Bill Matheson, a former engineer and current official with the Depot, offered a convincing proposition, essentially paraphrasing Kevin Costner’s Field of Dreams character by saying that, “If the City will allow it, the Jacksonville will come.”

Councilmen Lindsey, McQueen, Jonathan Buie and Eddie Martin were enthusiastic but exercised due caution, inquiring as to what role (i.e., cost) would have to be adopted by the City of Hamlet.  When assured that the entire obligation – financial and otherwise – would be absorbed and/or otherwise satisfied by the Depot Museum itself with no direct cost to the City, the Council was quick to adopt the measure. 

Councilman Lindsey, citing concerns about underground pipes and other logistical concerns related to the transportation and a specific location for the 85 ton railcar, was the lone dissenter, ultimately voting against an immediate approval of the proposition, but stated his willingness to fully support the idea once his concerns were alleviated.

Individual council members were then offered the opportunity for their comments.  After noting the sad but imminent closing (coming in November) of the local hospital and recognizing the outstanding service of two city employees about to retire, Councilman McQueen asked that proper protocol be followed in relation to any and all communications involving Council members, and that good judgment be exercised in all situations in which the actions of council members are being scrutinized.

Councilman Buie subsequently addressed similar issues to an even greater extent, bringing attention to three primary concerns.  First, he reminded us of the constitutional entitlement of city employees to vote for whomever they choose, and/or express their political beliefs in any legally acceptable manner (including the placement of political placards on their personal property), provided that no political activities are conducted on City time.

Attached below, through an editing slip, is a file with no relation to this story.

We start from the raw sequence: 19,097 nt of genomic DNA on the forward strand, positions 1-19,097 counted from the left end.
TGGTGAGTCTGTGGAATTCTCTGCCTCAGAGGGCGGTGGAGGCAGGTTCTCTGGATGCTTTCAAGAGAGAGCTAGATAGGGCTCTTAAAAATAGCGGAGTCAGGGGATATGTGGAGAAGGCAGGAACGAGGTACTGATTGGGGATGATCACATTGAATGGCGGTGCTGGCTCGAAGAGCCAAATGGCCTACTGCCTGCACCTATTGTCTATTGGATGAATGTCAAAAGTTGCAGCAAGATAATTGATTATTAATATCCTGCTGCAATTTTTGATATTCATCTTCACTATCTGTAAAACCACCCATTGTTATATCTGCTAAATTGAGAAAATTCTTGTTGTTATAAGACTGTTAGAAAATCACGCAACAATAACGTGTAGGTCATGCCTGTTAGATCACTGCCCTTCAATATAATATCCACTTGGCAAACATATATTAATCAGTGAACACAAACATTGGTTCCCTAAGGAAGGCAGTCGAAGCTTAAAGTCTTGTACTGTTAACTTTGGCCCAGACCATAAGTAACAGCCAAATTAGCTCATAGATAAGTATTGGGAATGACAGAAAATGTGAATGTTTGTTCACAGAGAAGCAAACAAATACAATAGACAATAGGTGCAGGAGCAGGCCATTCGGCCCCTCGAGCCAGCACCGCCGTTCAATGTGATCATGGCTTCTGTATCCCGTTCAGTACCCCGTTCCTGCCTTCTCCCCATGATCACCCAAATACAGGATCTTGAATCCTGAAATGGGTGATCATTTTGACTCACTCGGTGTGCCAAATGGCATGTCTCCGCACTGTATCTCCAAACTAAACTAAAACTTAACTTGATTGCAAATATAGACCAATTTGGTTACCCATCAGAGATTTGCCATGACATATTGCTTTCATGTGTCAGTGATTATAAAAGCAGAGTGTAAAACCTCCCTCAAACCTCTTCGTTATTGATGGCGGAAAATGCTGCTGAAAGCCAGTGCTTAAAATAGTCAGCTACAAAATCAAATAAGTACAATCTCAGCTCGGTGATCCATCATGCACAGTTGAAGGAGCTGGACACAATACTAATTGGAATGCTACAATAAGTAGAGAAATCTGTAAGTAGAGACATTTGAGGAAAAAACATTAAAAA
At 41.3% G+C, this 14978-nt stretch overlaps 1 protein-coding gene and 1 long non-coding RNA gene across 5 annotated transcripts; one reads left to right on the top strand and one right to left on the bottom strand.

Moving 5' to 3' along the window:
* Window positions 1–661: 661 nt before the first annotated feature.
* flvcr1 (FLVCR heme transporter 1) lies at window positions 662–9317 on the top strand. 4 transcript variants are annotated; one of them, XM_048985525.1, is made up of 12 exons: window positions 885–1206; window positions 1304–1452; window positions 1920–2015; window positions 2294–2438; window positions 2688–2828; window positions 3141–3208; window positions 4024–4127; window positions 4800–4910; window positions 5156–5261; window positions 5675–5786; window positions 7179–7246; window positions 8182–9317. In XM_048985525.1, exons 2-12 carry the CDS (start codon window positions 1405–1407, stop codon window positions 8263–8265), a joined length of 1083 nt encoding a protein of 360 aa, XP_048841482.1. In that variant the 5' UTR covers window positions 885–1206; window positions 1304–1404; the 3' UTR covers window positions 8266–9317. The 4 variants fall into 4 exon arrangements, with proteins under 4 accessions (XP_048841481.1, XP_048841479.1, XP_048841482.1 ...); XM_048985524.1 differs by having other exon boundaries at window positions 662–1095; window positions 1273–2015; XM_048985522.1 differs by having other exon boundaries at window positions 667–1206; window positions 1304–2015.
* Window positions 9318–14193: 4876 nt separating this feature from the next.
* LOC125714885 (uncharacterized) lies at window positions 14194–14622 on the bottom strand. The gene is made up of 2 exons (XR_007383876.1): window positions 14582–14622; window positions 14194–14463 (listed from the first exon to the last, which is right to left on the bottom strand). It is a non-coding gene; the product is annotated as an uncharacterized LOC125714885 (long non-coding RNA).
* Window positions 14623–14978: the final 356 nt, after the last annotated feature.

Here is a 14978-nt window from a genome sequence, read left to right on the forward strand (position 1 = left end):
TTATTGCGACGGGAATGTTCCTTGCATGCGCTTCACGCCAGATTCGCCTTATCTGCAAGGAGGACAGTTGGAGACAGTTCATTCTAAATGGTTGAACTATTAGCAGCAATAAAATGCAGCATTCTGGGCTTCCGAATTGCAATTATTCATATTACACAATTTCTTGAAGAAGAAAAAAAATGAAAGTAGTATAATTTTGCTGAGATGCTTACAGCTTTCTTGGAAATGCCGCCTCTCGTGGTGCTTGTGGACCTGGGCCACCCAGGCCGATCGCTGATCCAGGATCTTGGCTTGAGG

Buie then addressed the media, indicating that he took umbrage with certain comments and insinuations that were recently publicized by a local paper.  He was quite adamant in his statements, declaring his focus to be solely on the needs of the people of Hamlet.  He related that it is this “passion” that drives him to keep everything “out in the open” and to vote with his conscience in regard to any and all issues that come before the Hamlet City Council. 

No specifics were offered and the discourse remained calm and professional through the end of the session, but it was readily apparent that Buie was obviously concerned about the accuracy and veracity of recent printings regarding his actions as a council member.

Mayor Bayless concluded the council meeting by assuring constituents of the City’s cognizance of issues related to the town’s infrastructure and other potentially problematic issues and, on a happier note, reminded locals to attend the Richmond County Agricultural Fair this week.